OFFICIALS from four departments are scrutinising a new two-tier water charge regime which could unlock the six-month water crisis which has dogged the Government.
But serious doubts remain about the prospect of final charges being pitched as low as those signalled by Tanaiste Joan Burton last week.
Ms Burton said a family-of-four would pay less than €200 once allowances and supports were taken into account.
Well-placed sources confirmed last night that discussions on a new proposed charge scheme centre on putting in place a two-tier system. A lower charge will apply to single-person homes and people such as widows and lone parents.
A second, higher fixed-charge will apply to homes with two, three or more people. Discussions between officials from the Departments of Finance, Public Expenditure, Environment and Communications also focus on the prospect of fixing the charges until 2017 or 2018.
The most difficult part of the discussions centres on the actual rate to be applied. Ministers attending the weekly cabinet meeting today are thought unlikely to engage in any prolonged discussion of the matter and are expected to leave the senior officials continue their work.
The Ministers from the four departments concerned are due to meet tomorrow morning and consider an updated report on progress.
One government source last night said the suggestion that a single-person household could pay a little as €80 per year appeared "unlikely".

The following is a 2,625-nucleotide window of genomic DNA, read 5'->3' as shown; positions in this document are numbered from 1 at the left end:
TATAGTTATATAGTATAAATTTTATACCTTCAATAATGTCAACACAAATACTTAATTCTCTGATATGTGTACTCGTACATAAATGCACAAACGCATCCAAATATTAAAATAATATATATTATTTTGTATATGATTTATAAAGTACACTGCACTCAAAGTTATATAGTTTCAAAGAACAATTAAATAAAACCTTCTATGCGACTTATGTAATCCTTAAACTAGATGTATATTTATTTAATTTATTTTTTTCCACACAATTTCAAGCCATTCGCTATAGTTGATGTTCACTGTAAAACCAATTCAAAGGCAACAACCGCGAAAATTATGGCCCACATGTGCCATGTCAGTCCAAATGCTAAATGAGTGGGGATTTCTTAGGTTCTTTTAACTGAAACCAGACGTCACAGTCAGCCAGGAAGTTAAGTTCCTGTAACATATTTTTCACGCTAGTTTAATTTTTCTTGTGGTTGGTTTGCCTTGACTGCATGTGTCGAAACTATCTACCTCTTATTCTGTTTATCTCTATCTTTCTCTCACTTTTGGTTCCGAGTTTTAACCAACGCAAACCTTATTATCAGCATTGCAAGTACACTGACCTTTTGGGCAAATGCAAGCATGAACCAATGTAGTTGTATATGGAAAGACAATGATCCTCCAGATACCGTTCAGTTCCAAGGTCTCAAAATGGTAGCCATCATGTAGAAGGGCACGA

The same doubt was expressed about speculation that larger households would pay as little as €210 per year.
"We need to ensure that Irish Water can borrow under EU rules as a semi-state company without adding to the national debt. If charges are pitched too low that will not happen," the source told the Herald.
The new charge regime is aimed at encouraging people to register with Irish Water, as those who fail to register face a higher fixed rate. At the same time, houses which have meters, and where less than the fixed amount of water is used, will have the opportunity to further reduce their bill.
This move is seen as an effort to incentivise people to accept meters. Officials hope these positive incentives will prove more effective than threats, withdrawn last week, to reduce non-payers' water supply to a trickle. Taoiseach Enda Kenny has said the final package will be approved by the full cabinet allowing full debate.